The Alabama Department of Transportation released a statement on Friday, Sept 22, denying a request for a rehearing regarding the Supreme Court's previous ruling in favor of the free intra-coastal …
With a final decision from the Alabama Supreme Court, the new toll-free bridge planned to cross the intracoastal has the green light to resume construction.The Alabama Department of Transportation released a statement on Friday, Sept 22, regarding the Alabama Supreme Court's decision to deny a request for a rehearing regarding the Supreme Court's previous ruling in favor of the bridge in Orange Beach.
"With Baldwin County Bridge Company's request for a rehearing denied and the Supreme Court's previous ruling in favor of ALDOT now finalized, ALDOT's bridge contractor Scott Bridge Company has been directed to resume work immediately," said Tony Harris, chief of communication and government relations for ALDOT. "The Supreme Court's decision today is a victory for ALDOT's effort to complete a toll-free bridge that will reduce traffic congestion to and from Alabama's Gulf Coast beach communities. We are gratified that the Court ruled in our favor so we can get back to work on a project that is sorely needed."
"Everything that needs to be said has been said, there's nothing else to talk about," said Orange Beach Mayor Tony Kennon, who had been in favor of the toll bridge and making changes to the existing structure near The Wharf.
History of bridge development and construction
In October 2022, Gov. Kay Ivey awarded a contract to construct the bridge, which is intended to alleviate the traffic conditions on Highway 59, support access to emergency services and make it safer to evacuate in the case of a storm or emergency.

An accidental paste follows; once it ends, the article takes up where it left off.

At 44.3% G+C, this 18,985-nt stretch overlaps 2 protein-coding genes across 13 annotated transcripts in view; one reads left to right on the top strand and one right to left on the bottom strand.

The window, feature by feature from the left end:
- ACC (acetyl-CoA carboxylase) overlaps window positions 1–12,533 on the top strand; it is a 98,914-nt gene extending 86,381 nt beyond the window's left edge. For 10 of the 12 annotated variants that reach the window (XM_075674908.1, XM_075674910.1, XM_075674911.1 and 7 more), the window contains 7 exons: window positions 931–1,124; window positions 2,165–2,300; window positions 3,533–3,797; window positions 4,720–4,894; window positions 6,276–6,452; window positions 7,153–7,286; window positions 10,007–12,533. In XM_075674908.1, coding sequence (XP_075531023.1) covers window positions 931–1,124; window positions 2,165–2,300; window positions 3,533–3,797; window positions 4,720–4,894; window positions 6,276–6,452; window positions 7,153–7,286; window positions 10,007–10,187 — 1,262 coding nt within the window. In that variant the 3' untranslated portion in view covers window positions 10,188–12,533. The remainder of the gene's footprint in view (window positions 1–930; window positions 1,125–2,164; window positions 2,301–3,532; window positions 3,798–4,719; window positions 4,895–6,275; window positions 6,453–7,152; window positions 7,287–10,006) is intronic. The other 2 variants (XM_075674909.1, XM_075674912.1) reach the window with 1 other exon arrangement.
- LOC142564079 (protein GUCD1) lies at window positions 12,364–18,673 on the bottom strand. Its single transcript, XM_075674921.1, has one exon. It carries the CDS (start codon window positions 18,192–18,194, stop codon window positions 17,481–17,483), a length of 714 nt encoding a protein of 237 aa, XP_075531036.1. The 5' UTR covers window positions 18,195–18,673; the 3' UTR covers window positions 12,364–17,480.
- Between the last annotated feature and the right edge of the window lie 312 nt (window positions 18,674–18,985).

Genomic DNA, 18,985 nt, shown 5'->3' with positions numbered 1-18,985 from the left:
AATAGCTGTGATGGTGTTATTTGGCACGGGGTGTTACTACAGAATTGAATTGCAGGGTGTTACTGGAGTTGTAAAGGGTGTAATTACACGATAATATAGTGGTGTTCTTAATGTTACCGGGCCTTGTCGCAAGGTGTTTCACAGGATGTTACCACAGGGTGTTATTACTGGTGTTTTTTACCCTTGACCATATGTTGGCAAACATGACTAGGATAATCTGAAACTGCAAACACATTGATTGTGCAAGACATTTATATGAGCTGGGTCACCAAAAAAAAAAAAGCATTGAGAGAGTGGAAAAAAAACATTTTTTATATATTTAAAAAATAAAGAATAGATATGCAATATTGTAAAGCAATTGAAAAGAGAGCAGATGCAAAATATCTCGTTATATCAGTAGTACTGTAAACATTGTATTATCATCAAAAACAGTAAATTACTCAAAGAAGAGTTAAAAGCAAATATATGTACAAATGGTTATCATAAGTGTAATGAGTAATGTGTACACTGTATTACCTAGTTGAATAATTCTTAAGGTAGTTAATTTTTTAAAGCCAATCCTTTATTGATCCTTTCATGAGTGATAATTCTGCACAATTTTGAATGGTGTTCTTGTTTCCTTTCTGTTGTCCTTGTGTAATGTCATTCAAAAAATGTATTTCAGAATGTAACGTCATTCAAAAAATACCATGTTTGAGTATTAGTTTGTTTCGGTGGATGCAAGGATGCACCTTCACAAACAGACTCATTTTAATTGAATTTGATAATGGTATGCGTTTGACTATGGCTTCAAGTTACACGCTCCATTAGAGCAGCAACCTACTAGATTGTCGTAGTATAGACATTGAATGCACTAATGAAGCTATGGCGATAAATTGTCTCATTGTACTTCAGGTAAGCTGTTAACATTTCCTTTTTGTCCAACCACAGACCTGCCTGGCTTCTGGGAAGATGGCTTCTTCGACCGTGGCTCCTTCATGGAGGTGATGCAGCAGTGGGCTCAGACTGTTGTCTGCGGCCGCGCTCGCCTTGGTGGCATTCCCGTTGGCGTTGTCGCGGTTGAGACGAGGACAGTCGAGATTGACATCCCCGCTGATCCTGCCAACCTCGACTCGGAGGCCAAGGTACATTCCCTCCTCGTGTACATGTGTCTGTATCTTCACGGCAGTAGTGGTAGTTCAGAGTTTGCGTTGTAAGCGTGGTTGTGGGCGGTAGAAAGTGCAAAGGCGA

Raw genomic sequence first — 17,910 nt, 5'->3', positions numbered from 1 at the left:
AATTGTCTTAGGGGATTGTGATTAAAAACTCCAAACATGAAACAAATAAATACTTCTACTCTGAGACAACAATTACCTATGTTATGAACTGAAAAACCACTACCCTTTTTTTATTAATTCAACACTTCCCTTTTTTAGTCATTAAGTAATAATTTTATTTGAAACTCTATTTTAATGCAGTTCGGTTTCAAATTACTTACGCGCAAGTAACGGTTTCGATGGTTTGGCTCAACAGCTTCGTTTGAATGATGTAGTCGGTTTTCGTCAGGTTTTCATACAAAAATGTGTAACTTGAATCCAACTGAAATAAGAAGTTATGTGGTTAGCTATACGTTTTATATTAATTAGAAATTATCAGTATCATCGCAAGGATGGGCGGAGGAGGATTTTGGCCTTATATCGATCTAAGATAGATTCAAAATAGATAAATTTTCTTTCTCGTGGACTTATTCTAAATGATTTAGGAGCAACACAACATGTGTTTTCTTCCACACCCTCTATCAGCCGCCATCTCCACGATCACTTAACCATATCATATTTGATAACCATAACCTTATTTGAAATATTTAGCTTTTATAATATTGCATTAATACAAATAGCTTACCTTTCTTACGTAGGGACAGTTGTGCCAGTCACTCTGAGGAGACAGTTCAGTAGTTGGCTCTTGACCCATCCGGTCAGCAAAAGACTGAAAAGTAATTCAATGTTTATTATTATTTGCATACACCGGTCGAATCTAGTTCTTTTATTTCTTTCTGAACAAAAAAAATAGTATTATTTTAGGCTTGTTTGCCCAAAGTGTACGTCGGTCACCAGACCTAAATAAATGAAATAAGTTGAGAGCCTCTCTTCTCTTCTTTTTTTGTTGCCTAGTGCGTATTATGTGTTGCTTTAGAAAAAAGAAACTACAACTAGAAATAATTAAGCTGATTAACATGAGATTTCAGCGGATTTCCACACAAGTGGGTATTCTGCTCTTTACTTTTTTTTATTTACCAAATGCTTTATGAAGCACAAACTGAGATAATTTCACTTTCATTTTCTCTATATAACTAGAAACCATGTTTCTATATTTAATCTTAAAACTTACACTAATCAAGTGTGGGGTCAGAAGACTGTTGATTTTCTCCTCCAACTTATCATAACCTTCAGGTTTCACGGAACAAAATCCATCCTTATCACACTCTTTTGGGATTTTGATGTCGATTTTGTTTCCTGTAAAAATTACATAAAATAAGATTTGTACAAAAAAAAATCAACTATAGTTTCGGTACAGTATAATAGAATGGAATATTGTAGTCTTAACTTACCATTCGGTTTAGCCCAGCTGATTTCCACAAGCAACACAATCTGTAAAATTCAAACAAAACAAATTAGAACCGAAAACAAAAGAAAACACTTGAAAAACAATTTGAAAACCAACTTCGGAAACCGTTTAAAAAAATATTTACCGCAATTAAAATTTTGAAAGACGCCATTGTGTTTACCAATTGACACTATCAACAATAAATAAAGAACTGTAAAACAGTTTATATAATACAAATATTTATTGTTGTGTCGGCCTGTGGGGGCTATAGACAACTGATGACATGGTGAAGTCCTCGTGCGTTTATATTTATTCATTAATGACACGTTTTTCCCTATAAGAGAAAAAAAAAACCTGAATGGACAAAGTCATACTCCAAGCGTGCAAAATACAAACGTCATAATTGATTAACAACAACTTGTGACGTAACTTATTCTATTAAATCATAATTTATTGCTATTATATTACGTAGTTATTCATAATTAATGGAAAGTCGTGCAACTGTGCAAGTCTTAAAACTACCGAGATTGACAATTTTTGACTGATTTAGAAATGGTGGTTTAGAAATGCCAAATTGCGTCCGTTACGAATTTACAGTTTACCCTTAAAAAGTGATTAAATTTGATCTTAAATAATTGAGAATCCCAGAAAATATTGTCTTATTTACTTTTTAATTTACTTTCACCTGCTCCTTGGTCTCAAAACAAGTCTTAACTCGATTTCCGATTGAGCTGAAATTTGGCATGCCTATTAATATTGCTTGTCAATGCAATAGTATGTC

Later that month, the Baldwin County Bridge Company filed a suit to stop the construction of the bridge, for which land had already started to be cleared. Montgomery County Circuit Judge Jimmy B. Pool granted the preliminary injunction requested by the toll bridge company on May 17, immediately halting construction. ALDOT then appealed the order to the Alabama Supreme Court, in doing so asking that the preliminary injunction be overturned to allow construction to proceed.
To show its support of the parties in favor of building the bridge, the City of Gulf Shores requested and was granted by the state's top legal organ to file a "friend of the court" brief. Mayor Robert Craft's statement said the city filed the brief asking for the injunction to be dissolved "because of the clear harm to the public interest caused by Judge Pool's interruption of the construction of the free public bridge. Protecting the profit interests of a private toll bridge and a municipality that directly benefits financially from its operation should never be placed over the public's interest."
Craft and the city held a public meeting in July to give an update on the situation and the brief they filed.
The statement said both the toll bridge and the City of Orange Beach filed briefs with the Supreme Court supporting an alternate plan that would require ALDOT to surrender the ability to construct the bridge — or any bridge east of the Hwy. 59 WC Holmes Bridge — for 50 years, regardless of public need.
Orange Beach Mayor Tony Kennon has said publicly and in precious reporting by Gulf Coast Media he thinks proposals by the Baldwin County Bridge Company to eliminate tolls for Baldwin residents and add more lanes and toll booths to the bridge in Orange Beach would be a better solution to traffic problems than the ALDOT plan to build the new two-lane bridge to the west.
In addition to the toll bridge in Orange Beach, the Dr. W.C. Holmes Bridge carries Hwy. 59 traffic across the water in Gulf Shores. The non-toll bridge carries more than 10 million vehicles a year, according to Gulf Shores traffic reports. The new bridge is poised between the two existing ones.
Gulf Shores is extending Waterway East Boulevard north of the Intracoastal to link with the planned road to the new bridge. Another bridge on Alabama 182 crosses Perdido Pass in Orange Beach near the Florida state line.
Gulf Shores' brief pointed to an 1837 Supreme Court decision it says supports its cause, citing that Charles River Bridge v. Proprietors of Warren Bridge requires that the builder of a proprietary toll bridge must accept the possibility that a subsequent free public bridge may impair or destroy the profitability of the private toll bridge.
"There is no way to get the number of people in town today out of here if we get an early storm, if they rule in favor of the Orange Beach plan we are stuck," Craft said to the crowd of city staff and public attendees at a city council work session meeting on July 17.